The group reformed again by August 1983 with Blood and Jakimyszyn joined by Tony Bambach on bass guitar and Richard Lawson on drums.[1][2] Both were from The Most, one of their rivals in the Battle of the Bands competition.[1] In March 1984 the new line-up recorded the band's second single, "Slave Girl", which was released in October on Citadel Records.[1] It was co-produced by the band with Tom Misner,[2] who Blood described as "an older dude who owned the School of Audio business (Central Recorders). He warmed immediately to the vibe of the song".[10] It was co-written by Blood and Jakimyszyn.[11] Blood later told TheDwarf website about writing the track: "[it] come from a throwaway riff that [Jakimyszyn] used to peel off automatically at rehearsals every time he plugged his guitar into his amp, to check his sound ... I asked [him] to keep playin' the riff, as I thought we could construct a song around it. He looked at me as if I was crazy ... but obligingly cranked his amp & played it with venom, as the band jammed on it for the first time ... I went away with the riff in my head without any lyrics. I woke up one Sat morning at a house I was staying at in [Chippendale] and the lyrics flooded my head and I wrote them down as fast as I was thinking of them ... [later] I came armed with the last verse. I suggested to Jacko that he play something he's never done before for the second guitar solo, to take the song to another level. ... [He] blew us away with a searing metal edged freakout before turning around & shyly seeking approval. It was difficult to speak with our mouths agape".[10]

"Slave Girl" was the number-one independent single in Australia for 1984,[1] it reached the Top 100 Kent Music Report Singles Chart,[12] with over 5,000 copies shipped. The track received airplay in Europe including France, Germany, Spain and Sweden: "where fans in those territories became hooked on its wild acid-punk sound".[1] In September 1984 the band added Gerard Corben on rhythm guitar (also ex-The Most).[1][2] The success of "Slave Girl" led to the overseas release of a 12" mini-LP that compiled all six of their recorded tracks as Slave Girl.[1][2] Allmusic's Stephen Cook praised the group for "[e]schewing some of the overtly psychedelic '60s touches and concocting an updated blend of crunching guitars, snarled vocals, and bottom-heavy bass and drums, the band come up with a surprisingly original sound".[13] In January 1985 Jakimyszyn left the band (after being diagnosed with schizophrenia), and they continued without a replacement. As a four-piece they recorded another single with Younger producing, "Out of Control", which was released on Citadel in December 1985.[1][2]

The Big Time: The Cave Comes Alive![edit]

Towards the middle of 1985 Lime Spiders split up again with Blood travelling to Europe as a tourist.[1] Whilst Blood was in Europe, he performed as a guest singer with Swedish band the Pushtwangers (for a single release) and also with a Greek group, Last Drive. The remaining members – Bambach, Corben and Lawson – performed as Adolphus using Mark Green as lead singer.[1][2] Prior to Blood's departure for Europe, the band had an offer to create a track for an in-production feature film, Young Einstein (1988). Its producers originally wanted "Slave Girl", but the song's rights were already assigned internationally; so they asked if the group could provide a track that matched its feel. Blood returned to Australian in September 1986 and Lime Spiders reconvened. They released "Weirdo Libido", which was co-written by Blood and original guitarist Mather and produced by Cameron Allan, as a single, in January 1987 on Virgin Records.[1][2] It peaked at No. 48 in February.[12] In April its music video was the first one ever shown on rage, an Australian Broadcasting Corporation TV music series.[14] The track subsequently appeared on the Young Einstein soundtrack.[1]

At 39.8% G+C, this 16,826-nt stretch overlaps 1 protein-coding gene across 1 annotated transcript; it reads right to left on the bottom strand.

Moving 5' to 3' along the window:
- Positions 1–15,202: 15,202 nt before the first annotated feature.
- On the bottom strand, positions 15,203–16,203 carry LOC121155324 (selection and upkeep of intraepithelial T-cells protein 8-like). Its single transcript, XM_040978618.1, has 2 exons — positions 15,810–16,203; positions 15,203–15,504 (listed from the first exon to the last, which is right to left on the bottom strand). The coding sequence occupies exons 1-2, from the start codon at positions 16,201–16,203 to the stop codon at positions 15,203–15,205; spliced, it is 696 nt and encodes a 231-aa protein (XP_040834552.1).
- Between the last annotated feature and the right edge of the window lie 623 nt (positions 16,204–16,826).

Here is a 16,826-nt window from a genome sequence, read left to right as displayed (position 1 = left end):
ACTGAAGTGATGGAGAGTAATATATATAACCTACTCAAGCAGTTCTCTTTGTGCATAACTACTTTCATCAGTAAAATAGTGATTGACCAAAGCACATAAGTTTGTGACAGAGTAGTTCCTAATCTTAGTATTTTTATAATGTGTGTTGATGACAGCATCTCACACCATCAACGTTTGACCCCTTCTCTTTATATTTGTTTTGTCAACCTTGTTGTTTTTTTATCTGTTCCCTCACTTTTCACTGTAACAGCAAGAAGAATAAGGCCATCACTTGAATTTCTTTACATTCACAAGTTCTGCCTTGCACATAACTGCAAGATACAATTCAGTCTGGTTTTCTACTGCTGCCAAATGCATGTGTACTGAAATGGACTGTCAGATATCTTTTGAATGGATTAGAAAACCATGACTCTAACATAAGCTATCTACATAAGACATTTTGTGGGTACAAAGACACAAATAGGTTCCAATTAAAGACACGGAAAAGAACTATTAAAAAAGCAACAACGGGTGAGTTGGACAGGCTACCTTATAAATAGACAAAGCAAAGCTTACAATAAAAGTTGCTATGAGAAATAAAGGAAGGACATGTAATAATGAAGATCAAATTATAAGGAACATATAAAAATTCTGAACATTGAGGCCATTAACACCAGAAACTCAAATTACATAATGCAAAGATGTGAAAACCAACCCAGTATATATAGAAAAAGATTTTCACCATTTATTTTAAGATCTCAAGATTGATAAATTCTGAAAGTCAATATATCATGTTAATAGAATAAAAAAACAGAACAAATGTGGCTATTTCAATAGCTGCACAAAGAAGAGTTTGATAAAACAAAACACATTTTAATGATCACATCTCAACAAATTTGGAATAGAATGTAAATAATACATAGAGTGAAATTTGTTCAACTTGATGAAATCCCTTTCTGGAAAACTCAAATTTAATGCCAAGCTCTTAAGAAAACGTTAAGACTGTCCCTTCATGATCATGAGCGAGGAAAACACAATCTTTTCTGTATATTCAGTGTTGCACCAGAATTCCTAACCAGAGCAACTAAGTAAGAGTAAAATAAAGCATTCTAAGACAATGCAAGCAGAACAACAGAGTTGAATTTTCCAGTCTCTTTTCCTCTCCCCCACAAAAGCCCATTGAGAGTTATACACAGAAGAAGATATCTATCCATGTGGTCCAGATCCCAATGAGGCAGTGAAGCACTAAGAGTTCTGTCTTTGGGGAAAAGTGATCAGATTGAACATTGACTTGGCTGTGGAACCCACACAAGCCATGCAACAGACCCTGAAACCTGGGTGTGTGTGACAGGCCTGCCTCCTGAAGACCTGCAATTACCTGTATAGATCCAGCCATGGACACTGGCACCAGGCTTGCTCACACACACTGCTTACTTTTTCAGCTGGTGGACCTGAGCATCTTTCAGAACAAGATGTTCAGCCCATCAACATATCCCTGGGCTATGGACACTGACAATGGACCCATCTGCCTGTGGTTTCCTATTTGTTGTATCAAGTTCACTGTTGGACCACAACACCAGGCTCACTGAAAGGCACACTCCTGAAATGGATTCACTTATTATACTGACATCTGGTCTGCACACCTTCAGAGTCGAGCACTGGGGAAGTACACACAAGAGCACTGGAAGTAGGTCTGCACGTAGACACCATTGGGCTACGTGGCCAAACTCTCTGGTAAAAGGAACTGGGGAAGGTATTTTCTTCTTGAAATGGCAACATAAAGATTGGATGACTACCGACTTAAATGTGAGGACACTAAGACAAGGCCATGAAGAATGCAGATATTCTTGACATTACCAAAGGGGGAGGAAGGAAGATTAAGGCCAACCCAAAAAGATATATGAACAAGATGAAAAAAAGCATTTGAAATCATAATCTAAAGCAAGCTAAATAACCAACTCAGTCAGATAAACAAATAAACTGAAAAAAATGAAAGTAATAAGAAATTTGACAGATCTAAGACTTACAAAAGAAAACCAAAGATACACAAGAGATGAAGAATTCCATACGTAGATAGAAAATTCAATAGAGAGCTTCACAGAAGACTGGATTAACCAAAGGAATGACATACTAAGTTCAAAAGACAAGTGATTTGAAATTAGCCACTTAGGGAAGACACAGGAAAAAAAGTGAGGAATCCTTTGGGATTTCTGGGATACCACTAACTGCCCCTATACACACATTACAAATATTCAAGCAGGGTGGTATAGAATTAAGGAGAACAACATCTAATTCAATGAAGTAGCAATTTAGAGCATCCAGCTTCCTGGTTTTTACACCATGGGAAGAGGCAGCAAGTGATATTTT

Jakimyszyn rejoined in May 1987 in time for the release of Lime Spiders' debut album, The Cave Comes Alive! in June.[1][2] The album was produced by David Price,[2] and peaked at No. 54 on the Kent Music Report Albums Chart.[12] AllMusic's David Szatmary found the album was the "snarling debut from the punk quartet who owe a debt to the '60s".[15] Meanwhile, the six-track EP, Slave Girl, had reached the top of the United States college chart.[1] It remained there long enough to generate interest in the group. With the release of the album, the band supported The Cult on a national tour.[1] Jakimyszyn left the band again shortly afterwards. At the end of the year they began a North American tour spanning two months of shows in major US cities and several in Canada. The tour included supporting Faith No More and, for the final thirteen shows, supporting Public Image Ltd.[1] Rolling Stone magazine described them as sounding like "the Sex Pistols on acid". Highlights included a backstage visit by Iggy Pop and Joey Ramone at the Cat Club in New York.

Blood described the tour:

"The States was a bit frustrating 'cos I felt we could have had a good shot at the title there. We did it in comparative luxury 'cos Virgin underwrote the tour. And we had Motörhead's tour bus! Unfortunately we never got back there. We did some shows supporting PiL, and five weeks of our own shows, and there was quite a buzz. There was this place called the Scream Club in LA, this big marble ballroom, and it was early in the tour, second gig or something, and we rocked up to play there and they were lined up around the block and I'm going, 'Are we at the right place?!' that's when I realised".[16]